On Fri, 31 Aug 2007, Jan Wieck wrote:
Again, the original theory for the bgwriter wasn't moving writes out of the
critical path, but smoothing responsetimes that tended to go completely down
the toilet during checkpointing, causing all the users to wake up and
overload the system entirely.
As far as I'm concerned, that function of the background writer has been
replaced by the load distributed checkpoint features now controlled by
checkpoint_completion_target, which is believed to be a better solution in
several respects. I'm been trying to motivate people happily using the
current background writer to confirm or deny that during beta, while
there's still time to put the all-scan portion that was removed back
The open issue I'm working on is whether the LRU cleaner running in
advance of the Strategy point is still a worthwhile addition on top of
My own tests with pgbench that I'm busy wrapping up today haven't provided
many strong conclusions here; the raw data is now on-line at
http://www.westnet.com/~gsmith/content/bgwriter/ , am working on
summarizing it usefully and bundling the toolchain I used to run all
those. I'll take a look at whether TCP-W provides a helpfully different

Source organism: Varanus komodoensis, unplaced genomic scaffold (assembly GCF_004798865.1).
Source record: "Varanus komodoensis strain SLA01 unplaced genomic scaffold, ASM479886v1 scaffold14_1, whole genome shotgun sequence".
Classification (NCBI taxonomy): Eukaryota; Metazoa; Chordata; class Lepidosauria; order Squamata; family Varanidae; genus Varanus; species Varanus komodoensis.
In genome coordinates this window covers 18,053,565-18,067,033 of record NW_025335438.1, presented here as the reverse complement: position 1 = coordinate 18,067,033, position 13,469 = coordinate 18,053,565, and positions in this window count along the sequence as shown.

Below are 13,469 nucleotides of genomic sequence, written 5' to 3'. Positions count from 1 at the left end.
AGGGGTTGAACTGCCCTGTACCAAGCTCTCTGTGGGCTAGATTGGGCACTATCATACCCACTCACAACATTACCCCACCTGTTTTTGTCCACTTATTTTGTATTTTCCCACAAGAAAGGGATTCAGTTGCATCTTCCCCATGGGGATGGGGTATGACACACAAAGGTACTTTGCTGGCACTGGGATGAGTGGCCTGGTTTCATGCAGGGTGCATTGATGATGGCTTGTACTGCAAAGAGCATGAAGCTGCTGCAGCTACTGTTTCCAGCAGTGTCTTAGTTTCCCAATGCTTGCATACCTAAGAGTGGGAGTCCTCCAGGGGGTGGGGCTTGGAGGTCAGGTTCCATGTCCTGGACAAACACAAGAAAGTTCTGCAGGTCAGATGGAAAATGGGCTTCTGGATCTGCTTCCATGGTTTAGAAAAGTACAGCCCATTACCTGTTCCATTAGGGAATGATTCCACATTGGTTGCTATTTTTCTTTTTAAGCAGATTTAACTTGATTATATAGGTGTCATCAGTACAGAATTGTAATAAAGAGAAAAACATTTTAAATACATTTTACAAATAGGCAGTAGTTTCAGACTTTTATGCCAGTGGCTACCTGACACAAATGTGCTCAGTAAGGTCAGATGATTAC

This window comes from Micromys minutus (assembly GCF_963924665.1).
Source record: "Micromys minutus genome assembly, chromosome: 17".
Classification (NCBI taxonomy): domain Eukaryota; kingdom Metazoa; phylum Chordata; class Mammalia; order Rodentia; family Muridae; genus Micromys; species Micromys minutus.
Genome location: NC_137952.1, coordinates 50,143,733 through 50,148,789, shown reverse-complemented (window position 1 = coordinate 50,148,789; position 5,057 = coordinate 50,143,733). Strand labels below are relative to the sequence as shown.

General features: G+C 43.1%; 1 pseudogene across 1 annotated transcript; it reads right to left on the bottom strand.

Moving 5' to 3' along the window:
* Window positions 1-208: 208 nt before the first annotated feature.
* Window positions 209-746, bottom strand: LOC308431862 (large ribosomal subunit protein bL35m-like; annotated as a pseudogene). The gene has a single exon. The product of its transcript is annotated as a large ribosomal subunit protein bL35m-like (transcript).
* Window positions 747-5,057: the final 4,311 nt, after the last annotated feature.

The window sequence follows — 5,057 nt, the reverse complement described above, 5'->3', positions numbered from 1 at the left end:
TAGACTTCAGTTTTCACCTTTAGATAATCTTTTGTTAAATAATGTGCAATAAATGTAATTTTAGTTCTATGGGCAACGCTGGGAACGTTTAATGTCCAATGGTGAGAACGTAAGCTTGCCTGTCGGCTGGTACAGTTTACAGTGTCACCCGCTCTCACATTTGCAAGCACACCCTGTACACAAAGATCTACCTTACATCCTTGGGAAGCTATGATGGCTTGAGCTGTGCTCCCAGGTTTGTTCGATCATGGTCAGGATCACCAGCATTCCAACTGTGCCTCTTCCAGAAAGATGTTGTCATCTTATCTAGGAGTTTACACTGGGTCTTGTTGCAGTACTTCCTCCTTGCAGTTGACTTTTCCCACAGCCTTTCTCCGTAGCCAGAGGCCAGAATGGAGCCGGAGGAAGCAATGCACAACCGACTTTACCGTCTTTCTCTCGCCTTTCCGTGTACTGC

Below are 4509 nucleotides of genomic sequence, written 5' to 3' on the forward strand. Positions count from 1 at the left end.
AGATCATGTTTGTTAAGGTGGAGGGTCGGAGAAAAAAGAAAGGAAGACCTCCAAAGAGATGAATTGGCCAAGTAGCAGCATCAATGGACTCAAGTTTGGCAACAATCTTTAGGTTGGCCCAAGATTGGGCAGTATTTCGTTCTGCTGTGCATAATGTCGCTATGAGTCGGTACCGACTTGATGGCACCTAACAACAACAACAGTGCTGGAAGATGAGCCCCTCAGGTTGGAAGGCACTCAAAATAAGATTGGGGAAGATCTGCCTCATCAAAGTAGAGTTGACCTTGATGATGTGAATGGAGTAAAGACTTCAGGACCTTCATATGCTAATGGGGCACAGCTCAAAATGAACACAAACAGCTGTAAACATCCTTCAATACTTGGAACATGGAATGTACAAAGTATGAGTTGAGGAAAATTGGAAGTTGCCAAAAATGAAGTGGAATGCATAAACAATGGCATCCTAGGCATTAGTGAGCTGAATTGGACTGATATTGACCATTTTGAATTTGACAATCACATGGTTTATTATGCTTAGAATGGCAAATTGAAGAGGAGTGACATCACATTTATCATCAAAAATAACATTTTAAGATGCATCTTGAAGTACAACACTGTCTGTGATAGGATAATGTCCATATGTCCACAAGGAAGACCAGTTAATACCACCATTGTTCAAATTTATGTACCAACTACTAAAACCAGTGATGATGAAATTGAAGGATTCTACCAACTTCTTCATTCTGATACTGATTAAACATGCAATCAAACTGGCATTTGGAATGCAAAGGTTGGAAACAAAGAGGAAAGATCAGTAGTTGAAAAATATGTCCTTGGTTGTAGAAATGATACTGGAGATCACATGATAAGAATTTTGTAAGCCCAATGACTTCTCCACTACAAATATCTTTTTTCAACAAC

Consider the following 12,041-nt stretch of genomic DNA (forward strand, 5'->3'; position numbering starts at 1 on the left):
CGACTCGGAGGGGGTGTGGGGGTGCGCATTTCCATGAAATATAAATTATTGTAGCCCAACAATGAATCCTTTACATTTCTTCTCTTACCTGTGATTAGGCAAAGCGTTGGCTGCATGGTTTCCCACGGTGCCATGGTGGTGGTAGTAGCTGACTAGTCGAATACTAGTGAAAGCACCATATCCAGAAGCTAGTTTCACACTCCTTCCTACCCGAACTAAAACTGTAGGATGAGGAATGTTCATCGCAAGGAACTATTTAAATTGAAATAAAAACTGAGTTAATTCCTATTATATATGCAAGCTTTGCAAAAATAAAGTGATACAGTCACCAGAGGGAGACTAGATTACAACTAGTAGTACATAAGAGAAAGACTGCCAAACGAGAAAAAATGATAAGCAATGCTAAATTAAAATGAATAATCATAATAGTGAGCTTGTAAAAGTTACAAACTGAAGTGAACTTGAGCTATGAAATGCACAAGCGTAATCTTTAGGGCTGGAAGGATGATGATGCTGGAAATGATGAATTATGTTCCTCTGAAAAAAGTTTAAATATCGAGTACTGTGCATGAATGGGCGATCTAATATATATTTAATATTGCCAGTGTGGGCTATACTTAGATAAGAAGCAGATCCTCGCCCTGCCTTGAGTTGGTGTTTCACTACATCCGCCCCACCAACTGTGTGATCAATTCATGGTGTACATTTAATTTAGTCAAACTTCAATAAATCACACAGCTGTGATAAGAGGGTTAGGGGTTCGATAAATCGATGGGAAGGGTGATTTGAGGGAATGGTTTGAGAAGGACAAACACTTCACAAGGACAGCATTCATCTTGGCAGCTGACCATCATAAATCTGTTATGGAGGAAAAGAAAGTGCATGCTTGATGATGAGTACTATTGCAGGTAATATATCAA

view here because as far as I'm aware that's a test neither myself or
Heikki has tried yet to investigate this area.
It is well known that any kind of bgwriter configuration other than OFF does
increase the total IO cost. But you will find that everyone who has SLA's
that define maximum response times will happily increase the IO bandwidth to
give an aggressively configured bgwriter room to work.
The old background writer couldn't be configured to be aggressive enough
to satisfy some SLAs because of interactions with the underlying operating
system write caches. It actually made things worse in some situations
because at the point when you hit a checkpoint, the OS/disk controller
caches were already filled to capacity with writes of active pages, many
of which were now being written again. Had you just left the background
writer off those caches would have had less data in them and better been
able to absorb the storm of writes that come with the checkpoint. This is
particularly true in the situtation where you have a large caching disk
controller that might chew GB worth of shared_buffers almost instantly
were it mostly clean when the checkpoint storm begins, but if the
background writer has been busy pounding at it then it's already full of
data at checkpoint time.
We just talked about this for a bit at Bruce's back in July; the hardware
you did your development against and what people are deploying nowadays
are so different that the entire character of the problem has changed.
The ability of the processors and memory to create dirty pages has gone up
by at least one order of magnitude, and the sophistication of the disk
controller on a high-end PostgreSQL server is pretty high now; the speed
of the underlying disks haven't kept pace, and that gap has been making
this particular problem worse every year.
* Greg Smith [EMAIL PROTECTED] http://www.gregsmith.com Baltimore, MD
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